More polyclinics to have telehealth programme for hypertension patients

Patients on the programme will be given a Bluetooth-enabled device and asked to download a Vital Signs Monitoring app. ST PHOTO: ONG WEE JIN

SINGAPORE - A telehealth programme for patients with high blood pressure is being rolled out by all three polyclinic clusters, enabling patients to monitor their blood pressure at home with the aid of a Bluetooth-enabled device that automatically transmits the readings to a polyclinic care team as well as reduce their polyclinic visits.

The home blood pressure or BP monitoring programme was rolled out at Ang Mo Kio Polyclinic about two months ago and at Bedok Polyclinic last month. It will be available in Clementi Polyclinic in the first half of next year.

Thereafter, each cluster will push it out to the polyclinics under their care, as well as new polyclinics that are coming up.

The roll-out will be completed in three years, Professor Tan Chorh Chuan, executive director of the Ministry of Health Office for Healthcare Transformation (MOHT), told a media briefing at Ang Mo Kio Polyclinic on Tuesday (Nov 03).

Patients on the programme will be given a Bluetooth-enabled device and asked to download a Vital Signs Monitoring app by the Integrated Health Information Systems (IHiS). They are to take their readings at least once a week with the device, which automatically transmits their BP readings to their polyclinic care team through the app. If their BP levels are not well-controlled, they will receive Chatbot alerts and tips on BP control. The app can also remind them to take their readings.

If needed, additional teleconsultation advice is provided by their nurse and their medication may be adjusted. The app is in English, though the chatbot alerts are also available in Mandarin.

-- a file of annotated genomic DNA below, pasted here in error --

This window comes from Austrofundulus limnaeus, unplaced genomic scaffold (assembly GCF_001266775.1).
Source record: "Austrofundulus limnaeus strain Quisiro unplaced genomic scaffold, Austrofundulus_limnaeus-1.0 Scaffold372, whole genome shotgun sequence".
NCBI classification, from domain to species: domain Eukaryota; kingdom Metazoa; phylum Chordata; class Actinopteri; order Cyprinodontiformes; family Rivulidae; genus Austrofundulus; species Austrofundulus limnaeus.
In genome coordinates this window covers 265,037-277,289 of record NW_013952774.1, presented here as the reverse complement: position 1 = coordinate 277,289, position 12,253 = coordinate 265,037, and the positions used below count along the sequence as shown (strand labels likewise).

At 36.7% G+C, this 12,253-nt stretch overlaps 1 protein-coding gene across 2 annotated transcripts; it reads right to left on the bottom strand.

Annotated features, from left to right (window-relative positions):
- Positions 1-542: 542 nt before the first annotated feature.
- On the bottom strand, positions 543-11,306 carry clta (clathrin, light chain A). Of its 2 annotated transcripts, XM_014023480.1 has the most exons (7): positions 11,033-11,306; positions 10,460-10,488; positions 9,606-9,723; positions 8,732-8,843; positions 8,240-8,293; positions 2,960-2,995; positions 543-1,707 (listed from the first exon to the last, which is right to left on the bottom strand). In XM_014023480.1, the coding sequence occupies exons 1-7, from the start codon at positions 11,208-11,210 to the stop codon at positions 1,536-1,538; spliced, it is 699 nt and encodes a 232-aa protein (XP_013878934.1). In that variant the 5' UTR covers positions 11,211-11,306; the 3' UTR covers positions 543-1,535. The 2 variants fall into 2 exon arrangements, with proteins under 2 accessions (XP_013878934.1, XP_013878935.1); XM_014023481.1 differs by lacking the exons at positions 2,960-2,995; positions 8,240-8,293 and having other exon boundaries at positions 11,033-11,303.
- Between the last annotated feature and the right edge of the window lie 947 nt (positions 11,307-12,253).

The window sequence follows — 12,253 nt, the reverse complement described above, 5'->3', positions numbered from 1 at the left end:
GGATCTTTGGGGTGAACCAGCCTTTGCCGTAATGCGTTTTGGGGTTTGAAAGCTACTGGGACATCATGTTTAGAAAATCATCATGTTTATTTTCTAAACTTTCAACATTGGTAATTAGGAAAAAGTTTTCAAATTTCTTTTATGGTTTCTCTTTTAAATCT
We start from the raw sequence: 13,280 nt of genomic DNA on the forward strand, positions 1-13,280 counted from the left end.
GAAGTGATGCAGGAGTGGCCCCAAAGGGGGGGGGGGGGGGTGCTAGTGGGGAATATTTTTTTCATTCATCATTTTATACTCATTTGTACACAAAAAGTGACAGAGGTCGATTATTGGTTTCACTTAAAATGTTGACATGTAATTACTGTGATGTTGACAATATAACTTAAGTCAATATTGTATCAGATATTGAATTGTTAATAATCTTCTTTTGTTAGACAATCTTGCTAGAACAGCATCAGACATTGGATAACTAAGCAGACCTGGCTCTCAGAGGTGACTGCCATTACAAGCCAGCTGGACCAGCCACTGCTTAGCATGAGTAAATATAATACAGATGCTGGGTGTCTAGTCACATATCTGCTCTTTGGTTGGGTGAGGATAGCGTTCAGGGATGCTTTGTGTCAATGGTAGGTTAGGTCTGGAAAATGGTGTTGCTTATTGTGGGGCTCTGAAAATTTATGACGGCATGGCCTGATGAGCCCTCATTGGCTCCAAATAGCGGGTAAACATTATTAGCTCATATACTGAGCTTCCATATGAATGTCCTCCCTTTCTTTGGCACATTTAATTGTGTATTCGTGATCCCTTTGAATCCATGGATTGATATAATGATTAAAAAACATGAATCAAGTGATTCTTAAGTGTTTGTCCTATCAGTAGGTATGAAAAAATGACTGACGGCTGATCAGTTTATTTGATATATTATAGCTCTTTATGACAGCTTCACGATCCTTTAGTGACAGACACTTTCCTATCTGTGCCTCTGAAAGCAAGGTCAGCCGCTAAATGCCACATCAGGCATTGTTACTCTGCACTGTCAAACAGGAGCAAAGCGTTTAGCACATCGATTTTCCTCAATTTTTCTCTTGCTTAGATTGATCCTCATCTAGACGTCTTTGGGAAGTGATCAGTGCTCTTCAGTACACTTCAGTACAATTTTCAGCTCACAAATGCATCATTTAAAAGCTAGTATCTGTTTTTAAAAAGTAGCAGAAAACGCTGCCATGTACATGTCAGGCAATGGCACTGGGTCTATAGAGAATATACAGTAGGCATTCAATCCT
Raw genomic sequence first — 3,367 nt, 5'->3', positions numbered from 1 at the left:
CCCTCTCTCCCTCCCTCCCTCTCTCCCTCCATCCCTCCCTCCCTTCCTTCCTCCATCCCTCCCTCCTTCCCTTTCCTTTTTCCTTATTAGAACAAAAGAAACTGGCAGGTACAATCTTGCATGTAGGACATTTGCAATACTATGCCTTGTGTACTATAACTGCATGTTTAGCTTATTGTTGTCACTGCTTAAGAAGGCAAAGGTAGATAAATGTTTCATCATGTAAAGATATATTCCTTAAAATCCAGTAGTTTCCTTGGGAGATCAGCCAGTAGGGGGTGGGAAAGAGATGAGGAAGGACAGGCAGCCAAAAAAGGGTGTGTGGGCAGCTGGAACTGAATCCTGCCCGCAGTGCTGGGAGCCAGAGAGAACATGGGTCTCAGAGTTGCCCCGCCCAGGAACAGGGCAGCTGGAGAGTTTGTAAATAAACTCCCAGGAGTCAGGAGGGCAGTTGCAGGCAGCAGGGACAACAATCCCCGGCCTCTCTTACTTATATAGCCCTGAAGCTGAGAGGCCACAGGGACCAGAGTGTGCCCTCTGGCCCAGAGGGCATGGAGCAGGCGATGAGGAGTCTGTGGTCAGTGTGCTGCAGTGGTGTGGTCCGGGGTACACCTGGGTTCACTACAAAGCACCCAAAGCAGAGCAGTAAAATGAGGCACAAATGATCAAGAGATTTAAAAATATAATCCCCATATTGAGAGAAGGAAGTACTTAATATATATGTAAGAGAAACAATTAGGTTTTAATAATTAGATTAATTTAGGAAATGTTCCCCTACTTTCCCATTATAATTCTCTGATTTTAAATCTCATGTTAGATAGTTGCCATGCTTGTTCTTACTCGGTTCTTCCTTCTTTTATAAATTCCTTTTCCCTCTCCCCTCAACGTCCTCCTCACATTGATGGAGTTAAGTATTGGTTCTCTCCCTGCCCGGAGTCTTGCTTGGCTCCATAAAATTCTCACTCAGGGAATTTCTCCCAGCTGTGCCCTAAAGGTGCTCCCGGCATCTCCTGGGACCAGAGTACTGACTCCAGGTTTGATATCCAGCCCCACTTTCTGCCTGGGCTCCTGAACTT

The home BP monitoring programme costs $6.30 a month for the first two years, inclusive of the device and the subscription to an app, and $7 a month for subsequent years.

A six-month pilot project, which was launched in September 2018 at Ang Mo Kio polyclinic, showed that about 60 per cent of the 120 patients with uncontrolled blood pressure and had used the telemonitoring service to monitor their BP levels at least once a week achieved BP control. This is compared with 52.6 per cent of the 120 patients in the group receiving the usual care, which involved making two to four physical visits a year to see the doctor.

Patients who sign up for this BP telemonitoring service will get to see the polyclinic doctor at their first appointment, and a phone consultation with a nurse in six month's time, said Dr Valerie Teo, a family physician, consultant and the deputy head of Ang Mo Kio Polyclinic. Thereafter, they will see the doctor once a year when they go to the polyclinic for their blood tests, unless there's a need for more frequent consults, she said.

Only suitable patients will be enrolled, as those with diabetes and/or complex conditions, who require closer monitoring, are not suitable, she said.

Madam Tham Siew Yee, 65, a retiree, is one of 250 patients who have enrolled in the programme since it was launched at Ang Mo Kio Polyclinic about two months ago. She said it is convenient as it removed the need for manual recordings of her BP levels, which she used to do three times a day. Now, she checks her BP about two to three times a week and the readings get transmitted to a care team at the polyclinic.

A telehealth pilot for patients with high blood pressure has shown positive clinical outcomes, improved adherence to home monitoring and enhanced patient experience. ST PHOTO: ONG WEE JIN

"The thing I find useful and comforting is that the reading is immediately uploaded and checked by a healthcare team behind the scenes on a regular basis. This means they don't need to review it only in three months, or six months or at my next appointment," she said.

The cost is not a problem as it includes the monitoring device, she said.

Hypertension affects one in four Singaporeans aged 30 or older, and up to half have uncontrolled BP, which can lead to serious problems such as stroke and heart failure.

The home BP management programme was the result of Primary Tech-Enhanced Care (PTEC), a partnership between MOHT, National Healthcare Group Polyclinics, SingHealth Polyclinics, National University Polyclinics and IHiS.

Going forward, the plan is to roll out telehealth services for other chronic conditions, said Prof Tan. Next up will be a telemonitoring service for diabetes patients. Sengkang polyclinic is now in the midst of recruiting suitable patients for a pilot. It started on this project early this year, but was delayed for several months by the Covid-19 pandemic. Patients on this pilot will be followed up for 18 months after the pilot.

The pandemic has accelerated the use of telehealth and video consultations in healthcare.


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